Tuesday of the Ninth Week in Ordinary Time

2Pt 3:12-15a, 17,18; Ps 90:2-4,10,14,16; Mk 12:13-17

We plead with today’s psalm that the LORD will fill us at daybreak with his kindness that we might rejoice and be glad all day long.  We have a stable and secure relationship with the LORD God Almighty the creator of heaven and earth; He is from everlasting to everlasting.  Even though we are ashes and dust, as we are reminded at the beginning of every Lent, we have no fear of death because we are alive in God, the Father, Son and Holy Spirit.  His love and kindness has grasped us by the mystery of grace and transformed us from death to life, eternal life.  Though we have a limited and finite time on the earth, full of toil—fruitless toil, even though we may pass quickly and drift away, the LORD has claimed us as his own, and we are his children, his servants, and his beloved.  We behold though eyes of faith his glory and his works for us; his love is everlasting.  Because of the mystery of our Baptism into Christ we have a living hope to share in his divine life, here and now and for ages to come.  This is the joy that his kindness brings to our hearts at each daybreak.  With all who believe we are exhorted by Saint Peter to wait and hasten the coming of the Lord’s Day.  When the Lord Jesus comes again in glory we will be ready to welcome Him because we have lived in amazement that He has rescued us and redeemed us in His Blood that we share at every Eucharist.


We are not blind.  We live by faith.  This faith enables us to be at peace even when the heavens dissolve in flames and the elements are melted by fire.  We have no fear of the end of the world as we know it because according to his promise we await a new heavens and a new earth in which all righteousness dwells, within our hearts and within our community.  Saint Peter exhorts us to be eager for holiness, to be found without spot or blemish before him, at peace.  It is the patience of our Lord Jesus that is our salvation.  He forgives us seventy times seven times; there is no limit to his love.  Such a severe mercy makes absolute demands upon us.  We, too, must forgive our brothers and sisters as we have been forgiven.  We are summoned to be on guard and not to be led into the error of every “new age” pseudo religion that attracts us.  Indeed, we will not give into these temptations only if we grow in grace and in the knowledge of Our Lord and Savior, Jesus Christ.  With all who wait in joyful hope for his coming, we cry out: “glory be to Him, now and to the day of eternity.  Amen!”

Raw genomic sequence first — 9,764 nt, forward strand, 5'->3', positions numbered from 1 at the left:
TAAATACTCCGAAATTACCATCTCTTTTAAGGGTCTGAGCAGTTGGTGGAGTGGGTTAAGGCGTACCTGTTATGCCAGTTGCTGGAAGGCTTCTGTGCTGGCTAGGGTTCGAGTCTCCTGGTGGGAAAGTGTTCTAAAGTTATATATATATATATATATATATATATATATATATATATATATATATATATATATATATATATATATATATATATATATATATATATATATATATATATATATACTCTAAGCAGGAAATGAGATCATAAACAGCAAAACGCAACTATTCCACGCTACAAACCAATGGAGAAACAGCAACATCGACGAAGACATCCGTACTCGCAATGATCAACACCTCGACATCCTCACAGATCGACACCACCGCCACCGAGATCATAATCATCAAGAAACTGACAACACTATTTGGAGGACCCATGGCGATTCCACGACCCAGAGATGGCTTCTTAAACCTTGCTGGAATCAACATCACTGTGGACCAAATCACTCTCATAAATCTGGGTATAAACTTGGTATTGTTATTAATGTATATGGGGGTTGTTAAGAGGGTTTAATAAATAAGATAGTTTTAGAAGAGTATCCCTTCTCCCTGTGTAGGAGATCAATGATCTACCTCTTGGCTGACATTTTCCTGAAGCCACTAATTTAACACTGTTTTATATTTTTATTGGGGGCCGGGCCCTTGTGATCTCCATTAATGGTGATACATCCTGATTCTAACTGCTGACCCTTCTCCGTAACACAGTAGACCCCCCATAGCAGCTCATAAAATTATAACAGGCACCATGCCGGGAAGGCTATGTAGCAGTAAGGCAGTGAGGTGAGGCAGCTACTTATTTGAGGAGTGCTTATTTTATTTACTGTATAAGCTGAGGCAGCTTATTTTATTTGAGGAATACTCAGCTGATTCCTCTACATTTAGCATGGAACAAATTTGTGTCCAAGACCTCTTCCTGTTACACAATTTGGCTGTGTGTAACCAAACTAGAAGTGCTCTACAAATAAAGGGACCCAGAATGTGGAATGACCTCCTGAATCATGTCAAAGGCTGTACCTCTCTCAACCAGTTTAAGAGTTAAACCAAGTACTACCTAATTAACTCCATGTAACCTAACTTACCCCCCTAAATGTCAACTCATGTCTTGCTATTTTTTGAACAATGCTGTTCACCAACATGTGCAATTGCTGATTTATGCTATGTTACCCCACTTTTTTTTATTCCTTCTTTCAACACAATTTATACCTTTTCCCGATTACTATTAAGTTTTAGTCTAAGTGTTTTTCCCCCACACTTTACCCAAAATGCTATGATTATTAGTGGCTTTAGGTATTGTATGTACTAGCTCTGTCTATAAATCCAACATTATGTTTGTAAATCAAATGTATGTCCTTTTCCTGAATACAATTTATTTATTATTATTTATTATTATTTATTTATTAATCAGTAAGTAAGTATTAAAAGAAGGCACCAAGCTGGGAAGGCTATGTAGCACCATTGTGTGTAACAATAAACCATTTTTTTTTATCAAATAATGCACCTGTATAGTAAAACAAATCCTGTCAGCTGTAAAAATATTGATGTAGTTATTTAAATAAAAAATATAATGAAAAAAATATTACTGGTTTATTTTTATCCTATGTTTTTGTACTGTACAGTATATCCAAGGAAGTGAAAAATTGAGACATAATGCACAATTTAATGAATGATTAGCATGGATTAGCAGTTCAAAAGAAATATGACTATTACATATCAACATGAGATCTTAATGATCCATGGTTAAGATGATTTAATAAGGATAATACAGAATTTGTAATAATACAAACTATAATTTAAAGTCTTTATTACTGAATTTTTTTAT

Jesus is not blind to that which motivates those sent to catch him in his speech.  His opponents the chief priests and scribes have sent emissaries to trap him in fear of the crowd and fear of the oppressors.  Saint Mark sets up his audience to hear what Jesus hears in the hearts of his challengers.  We are clued into their motivations when the gospel relates their flattery and high praise.  “It is evident you do not act out of human respect but teach God’s way of life sincerely.” Yes, Jesus is not afraid of what the crowd thinks of him, nor is he afraid of what the leaders fear.  These Pharisees and Herodians had bought into the power of Rome because it gave them power.  They worshiped the false god of power by appeasing the power of the oppressor.  They used the fear of Roman power to keep the crowds in control and to elicit financial gain and public respect from the masses.  The danger for these leaders and for leaders and followers in every age is that we become what we worship.  If we worship the ever-attractive idols of power and pride we become as false and powerless as what we worship.  Christ the true God and King did not come to blind us and seduce us.  Rather, he opens our eyes as he did for those who challenged him with their false question about paying taxes.  Caesar and every earthly power deserve only so much.  God and his heavenly reign deserve all we have to give.  This is the truth we celebrate with Saint Boniface and all the angels and saints who stand here before the throne of God and of the Lamb.  He came die so that we might live in the truth, and our amazement at him knows no bounds.